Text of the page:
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May 22, 2015     Post-Gazette
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May 22, 2015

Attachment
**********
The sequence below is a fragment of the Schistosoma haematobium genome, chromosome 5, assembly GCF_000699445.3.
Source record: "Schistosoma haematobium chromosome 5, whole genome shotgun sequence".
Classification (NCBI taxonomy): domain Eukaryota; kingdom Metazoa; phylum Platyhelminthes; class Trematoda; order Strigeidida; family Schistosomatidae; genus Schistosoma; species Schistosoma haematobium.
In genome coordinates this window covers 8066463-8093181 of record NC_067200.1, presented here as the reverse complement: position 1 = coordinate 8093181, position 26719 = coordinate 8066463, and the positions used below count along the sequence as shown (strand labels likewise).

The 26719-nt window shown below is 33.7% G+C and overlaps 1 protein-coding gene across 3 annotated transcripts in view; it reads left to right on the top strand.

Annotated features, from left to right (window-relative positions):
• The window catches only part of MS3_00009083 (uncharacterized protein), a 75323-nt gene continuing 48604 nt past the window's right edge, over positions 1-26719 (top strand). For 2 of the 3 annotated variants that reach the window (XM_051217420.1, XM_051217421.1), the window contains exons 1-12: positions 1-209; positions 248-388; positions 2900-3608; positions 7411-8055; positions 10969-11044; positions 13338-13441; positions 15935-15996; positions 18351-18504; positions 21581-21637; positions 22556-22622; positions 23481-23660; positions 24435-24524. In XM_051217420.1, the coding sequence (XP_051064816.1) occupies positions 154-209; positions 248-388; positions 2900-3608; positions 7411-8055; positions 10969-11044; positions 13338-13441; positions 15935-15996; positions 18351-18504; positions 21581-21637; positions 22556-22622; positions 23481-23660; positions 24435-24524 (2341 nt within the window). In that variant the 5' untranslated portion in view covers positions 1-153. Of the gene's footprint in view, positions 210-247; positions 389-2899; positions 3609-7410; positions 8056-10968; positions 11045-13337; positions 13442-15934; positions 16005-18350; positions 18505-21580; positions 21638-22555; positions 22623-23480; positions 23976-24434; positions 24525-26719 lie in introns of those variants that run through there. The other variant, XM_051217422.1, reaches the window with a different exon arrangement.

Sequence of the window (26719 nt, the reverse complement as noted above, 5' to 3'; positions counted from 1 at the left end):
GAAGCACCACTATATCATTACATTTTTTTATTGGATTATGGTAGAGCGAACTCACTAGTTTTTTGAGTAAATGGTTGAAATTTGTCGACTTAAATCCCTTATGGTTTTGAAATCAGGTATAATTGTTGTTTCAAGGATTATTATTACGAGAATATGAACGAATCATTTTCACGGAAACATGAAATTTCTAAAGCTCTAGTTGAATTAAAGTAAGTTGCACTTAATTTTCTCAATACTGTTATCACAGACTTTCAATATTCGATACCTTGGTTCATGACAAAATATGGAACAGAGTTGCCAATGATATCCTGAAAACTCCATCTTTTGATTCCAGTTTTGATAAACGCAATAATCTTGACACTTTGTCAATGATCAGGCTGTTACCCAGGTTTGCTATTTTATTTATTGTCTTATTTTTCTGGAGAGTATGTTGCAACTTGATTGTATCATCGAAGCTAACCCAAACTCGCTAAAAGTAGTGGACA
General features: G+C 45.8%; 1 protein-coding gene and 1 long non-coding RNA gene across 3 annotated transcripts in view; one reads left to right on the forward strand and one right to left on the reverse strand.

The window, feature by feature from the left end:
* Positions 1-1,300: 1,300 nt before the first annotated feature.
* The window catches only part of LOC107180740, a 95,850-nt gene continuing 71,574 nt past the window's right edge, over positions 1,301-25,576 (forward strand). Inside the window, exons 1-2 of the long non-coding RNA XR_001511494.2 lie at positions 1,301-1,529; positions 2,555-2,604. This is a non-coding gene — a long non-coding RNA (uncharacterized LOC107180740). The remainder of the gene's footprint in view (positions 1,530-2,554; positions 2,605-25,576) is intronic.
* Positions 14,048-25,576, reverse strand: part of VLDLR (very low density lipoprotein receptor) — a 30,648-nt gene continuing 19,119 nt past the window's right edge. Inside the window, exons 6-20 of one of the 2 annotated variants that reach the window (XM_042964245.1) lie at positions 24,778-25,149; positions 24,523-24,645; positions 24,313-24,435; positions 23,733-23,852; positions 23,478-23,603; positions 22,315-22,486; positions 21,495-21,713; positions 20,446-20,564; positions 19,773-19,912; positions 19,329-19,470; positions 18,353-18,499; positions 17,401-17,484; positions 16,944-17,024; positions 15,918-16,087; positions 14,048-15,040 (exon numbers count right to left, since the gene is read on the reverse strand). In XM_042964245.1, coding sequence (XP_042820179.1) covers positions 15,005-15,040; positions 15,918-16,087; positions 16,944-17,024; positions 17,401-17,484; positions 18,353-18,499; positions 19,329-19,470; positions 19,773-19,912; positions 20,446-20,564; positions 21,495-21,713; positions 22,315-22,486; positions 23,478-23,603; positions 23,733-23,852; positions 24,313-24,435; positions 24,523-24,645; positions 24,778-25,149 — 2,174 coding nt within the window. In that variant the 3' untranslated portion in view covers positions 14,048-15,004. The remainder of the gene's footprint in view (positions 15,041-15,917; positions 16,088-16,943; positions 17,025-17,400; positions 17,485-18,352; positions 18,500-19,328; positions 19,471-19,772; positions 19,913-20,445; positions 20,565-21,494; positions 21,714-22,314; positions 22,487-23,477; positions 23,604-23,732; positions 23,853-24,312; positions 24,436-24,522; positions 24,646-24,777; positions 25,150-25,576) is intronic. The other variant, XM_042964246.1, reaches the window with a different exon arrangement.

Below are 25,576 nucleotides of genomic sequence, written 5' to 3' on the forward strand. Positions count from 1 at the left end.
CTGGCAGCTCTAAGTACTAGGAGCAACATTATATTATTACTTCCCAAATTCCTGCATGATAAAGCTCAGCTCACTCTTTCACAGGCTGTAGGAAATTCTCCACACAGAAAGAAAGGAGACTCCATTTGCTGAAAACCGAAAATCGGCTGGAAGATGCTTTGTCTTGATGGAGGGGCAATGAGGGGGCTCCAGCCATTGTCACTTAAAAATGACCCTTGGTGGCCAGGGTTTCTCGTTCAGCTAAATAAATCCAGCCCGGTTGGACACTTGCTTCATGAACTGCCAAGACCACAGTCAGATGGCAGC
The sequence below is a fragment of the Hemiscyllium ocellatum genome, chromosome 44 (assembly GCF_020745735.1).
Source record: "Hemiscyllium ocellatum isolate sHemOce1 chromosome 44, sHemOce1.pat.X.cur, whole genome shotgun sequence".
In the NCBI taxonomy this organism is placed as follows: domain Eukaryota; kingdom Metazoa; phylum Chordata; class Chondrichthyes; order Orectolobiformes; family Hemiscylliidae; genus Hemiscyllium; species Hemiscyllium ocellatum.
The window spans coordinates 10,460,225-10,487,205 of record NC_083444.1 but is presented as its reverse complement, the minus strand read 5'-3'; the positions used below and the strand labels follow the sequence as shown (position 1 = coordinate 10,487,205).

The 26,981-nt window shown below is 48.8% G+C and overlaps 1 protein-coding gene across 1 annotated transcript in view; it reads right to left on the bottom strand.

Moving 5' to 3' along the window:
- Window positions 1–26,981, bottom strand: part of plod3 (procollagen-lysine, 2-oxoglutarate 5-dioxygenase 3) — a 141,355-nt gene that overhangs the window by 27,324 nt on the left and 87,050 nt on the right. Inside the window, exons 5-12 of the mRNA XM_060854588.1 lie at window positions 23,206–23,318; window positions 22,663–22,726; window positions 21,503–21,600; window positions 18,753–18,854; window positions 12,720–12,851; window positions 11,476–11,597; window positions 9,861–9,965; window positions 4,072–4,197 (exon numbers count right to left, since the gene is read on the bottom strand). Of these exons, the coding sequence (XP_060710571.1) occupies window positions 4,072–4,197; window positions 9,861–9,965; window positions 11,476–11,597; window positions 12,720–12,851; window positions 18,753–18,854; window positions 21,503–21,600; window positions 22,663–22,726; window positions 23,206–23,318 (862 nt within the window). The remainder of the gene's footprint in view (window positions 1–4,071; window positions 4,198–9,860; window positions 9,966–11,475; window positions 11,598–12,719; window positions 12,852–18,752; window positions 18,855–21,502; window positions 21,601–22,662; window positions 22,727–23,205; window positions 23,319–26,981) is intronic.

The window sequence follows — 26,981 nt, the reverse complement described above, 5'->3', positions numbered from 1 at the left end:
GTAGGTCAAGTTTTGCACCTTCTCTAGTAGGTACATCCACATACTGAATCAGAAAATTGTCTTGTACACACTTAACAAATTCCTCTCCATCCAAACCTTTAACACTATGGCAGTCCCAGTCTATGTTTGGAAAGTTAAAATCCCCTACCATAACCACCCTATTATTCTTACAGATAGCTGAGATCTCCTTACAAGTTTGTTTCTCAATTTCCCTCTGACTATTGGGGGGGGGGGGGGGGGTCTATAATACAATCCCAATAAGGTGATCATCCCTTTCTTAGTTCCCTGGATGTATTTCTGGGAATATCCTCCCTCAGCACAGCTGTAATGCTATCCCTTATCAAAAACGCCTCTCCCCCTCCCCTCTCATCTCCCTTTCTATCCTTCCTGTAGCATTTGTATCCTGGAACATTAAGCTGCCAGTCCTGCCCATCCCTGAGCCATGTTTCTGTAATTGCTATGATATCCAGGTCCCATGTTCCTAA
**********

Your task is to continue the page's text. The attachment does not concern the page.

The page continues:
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POST-GAZE'I'rE, MAY 22, 2015 Page 5 A Frank De Pose uale Venture : BOOK REVIEI/V by Claude Marsilia FOXHOLE MEMOIR'S A TO Z By Homer V. Wagnon, Jr. Hard Cover * 212 Pages * If you are looking for a true hero, you don't need to go any further. Emblazoned in bold colors with stripes and stars I present by his poetic name, "Homer V. Wagnon, Jr." His book Foxhole Memoirs could easily be considered an Army manual on fox- holes. Every conceivable thought regarding foxholes is brought to light. Upon re- turning from battling in WWII he learned no longer was beer free. In his core of life was a story to be told. Despite all the basic train- ing we received, "it turned out we were not quite ready." Homer states further, "We were young and proud, we believed it all." Nonetheless, "We had to learn on the job." Homer and his fellow soldiers were sent to the Siegfried Line to face the experienced and well- equipped German Army. Homer writes about the frightening emo- tions the soldiers on the battle line feel, when facing the enemy. When you read about the number of times our brave men in arms face the enemy, it's a wonder they ever remained solid and kept their sanity. Homer's sense of battle is acute and allows the reader to remain un- daunted and feel as though you are with them. Homer explains in detail how to defend against attacking German tanks. We learn that during the winter of 1945 Battle of the Bulge the riflemen were outfitted with white sheets to camouflage them. Homer explains the overwhelming dread they experience while in a foxhole watching bombers overhead dropping thousands of bombs. "The earth literally bounced under my feet as I stood watching in awe." Homer, through his realistic writ- ing allows the reader to feel per- sonally involved. In his unique writ- ing he offers numerous suggestions, like how to design better boots, how to combat the enemy's firepower, and how to defend against enemy tanks. These recommen- dations were done in such a manner result- ing in positive statements rather than complaints. He emphasizes the point that all soldiers are stripped of their individuality and they all become the same. In great detail Homer explains how these Grs become blood broth- ers. As I continued to read this book I came to the realization that Homer was a com- plete, honest patriot. He didn't offer half- truths only complete truths. He didn't appear to have any trouble writing what he wit- nessed without any embellishments. Homer with sadness describes a scene he was involved in, the killing, unintentional, of young German boys. He tells about the time his platoon was waiting at the banks of the Elbe River for the retreat of German soldiers and civilians. Homer says, in truth, they were attempting to run away from the Russian soldiers. The scene was chaotic; the Russians were firing upon these Germans. When the firing stopped the Germans surrendered to the Americans, In fact Homer humbly explains that a German officer and others surrendered to him. Homer reveals how on several occasions where his buddies were killed needlessly because of the inadequacies of their com- Author S/Sgt. Homer V. Wagnon, Jr., Company "B", 407 th Infantry 102 nd Divi- sion "The Ozarks" Ninth Army m European Theater EIB, CIB, BSM w/cluster, GCM, WWII VM, EOM American & European Campaigns w/3 battle stars Rhineland, Ardennes & Central Europe Homer explains the overwhelming dread they experience while in a foxhole watching bombers dropping thousands of bombs "The earth literally bounced under my feet us I stood watching in awe." Published by Lulu Publishing Co. manders. Becoming an in- fantryman led Homer to be- coming an expert on fox- holes. He concludes that a two-manned foxhole is the most efficient design. For example, while one soldier slept the other soldier was acting as a guard. "A foxhole was not just a hiding place, it became our home." Homer makes it clear that foxholes are an important part of his training, which included the evolution of foxhole designs and the importance with their everyday military life. Homer and his friend Jack received the Bronze Star for their heroic efforts. Men like these two were embarrassed upon receiving a medal. Homer's deep thoughts are revealed when he writes, "Death should be natural and a part of a good life, but not sudden in a wanton war." As you read this book you begin to realize that Homer is writing accounts in a realistic manner. He doesn't try to spin any of the facts. He is telling what he saw, the good and the bad. He tells about the complacency and the desensitizing about death. The atrocities were many, "i,016 men were found mur- dered, burned alive, shot and killed while inside a barn by the German SS guards. Homer is wounded. His nonchalant description of how well he was cared for is remarkable. He wanted to return to his bud- dies in the front line. "I was back in the front lines, where I was needed and where I belonged." So says Homer. Homer is a famous Greek name, author Wagnon is mightily deserving of such a name, say I. Homer's clear writing allows the reader to feel close to the soldier's feelings and how they managed to cope. He notes the fol- lowing psychologi- cal condition the soldiers were in. "Your mind was not on duty to country, nor on the Japanese or Germans. It was on pleas- ing the D.I. (drill instructor). "How then did boys become killers?" "Homer explains how a bunch of sniveling teenage boys became motivated and made into vicious, vengeful hateful men." Throughout the book Homer commented On the great value he placed upon the fox- hole. A term the soldiers constantly used was, "... return to the safety of the foxhole." When the war was over, Homer like the remaining soldiers were issued points to determine when they could leave for home. The higher the points the sooner they left for home. Staff Sergeant Homer was in charge of life on the base. The adventures on base were helpful, but Homer tells how he and many veterans were constantly reminded of certain hairy moments that occurred, while in battle, still were fresh in their mind. The more I read about Homer's war experiences the more I feel closer to him. Of course, my memories of my eight buddies, especially Joe Sciortino, my best friend, who was in the third landing at Normandy, will always remain in my heart. The war ended on May 8, 1945. Homer's new platoon assignment was guarding 118,000 German prisoners. Here we learn how the German prisoners favored the (Continued on Page 13) Quattro Grille, Rosficceria & Pizzeria ooo 266 Hanover St. 617.720.0444 Bricco Boutique Italian Cuisine ooo 24 i Hanover St. * 617.248.6800 Mar( Seafood & Oyster Bar ooo 135 Richmond St. 617.723.MARE Trattoria II Panino Boston's 1 st Original Trattoria ooo 11 Parmenter St. 617.720.1336 Umbria Prime 5 Story Steakhouse Oyster Bar & Night Club ooo 295 Franklin St. 617.338.1000 Bricco Panefferia Homemade Artisan Breads ooo Bricco Place 241 Hanover St. 617.248.9859 Bricco Salumeria & Pasta shoppe Over 50 Varieties ooo Bricco Place 241 Hanover St. 617.248,9629 (next to Bricco Panetteria) Lounge & Night Club Coming Soon O00 150 Kneeland St. Gelateria & Cannoli Factory Homemade Gelato & Cannolis o00 272 Hanover St. * 64 Cross St. 617.720.4243 Cadillac Day by John Christoforo Pictured in front of the 1973 Eldorado are: yours truly, owner John Lombardo, to the right, Joe Motta and John Silva. As many of you know, the Larz Anderson Automotive Museum is the oldest of its type in the United States. The Anderson's began collecting cars when they were still called "HORSELESS CARRIAGES." Each year the museum's curator, Sheldon Steele, kicks off the spring and summer seasons with Sunday lawn events that feature milestones in automotive history. The first of these events is always Cadillac Day. For the past several years I have represented the Post-Gazette riding to this opening event in a 1973 Cadillac Eldorado convertible with the owner, John Lombardo and several other friends. Once at the museum, we park on the lawn with dozens of other Cadillacs representing decades from the 1920s to the present. Christopher Romanq Receives Scholarship (L-R) John Romano, Christopher Romano and Lt. Governor Karyn Polito Former North End resident Christopher Romano, son of John and Patricia Romano receives a Scholarship from the Grand Lodge of Massachusetts of the Sons of Italy. Christopher will be going to UMASS Lowell in the fall to study Electrical Engineering. Chris volunteers at the Nazzaro Community Center and with North End Against Drugs.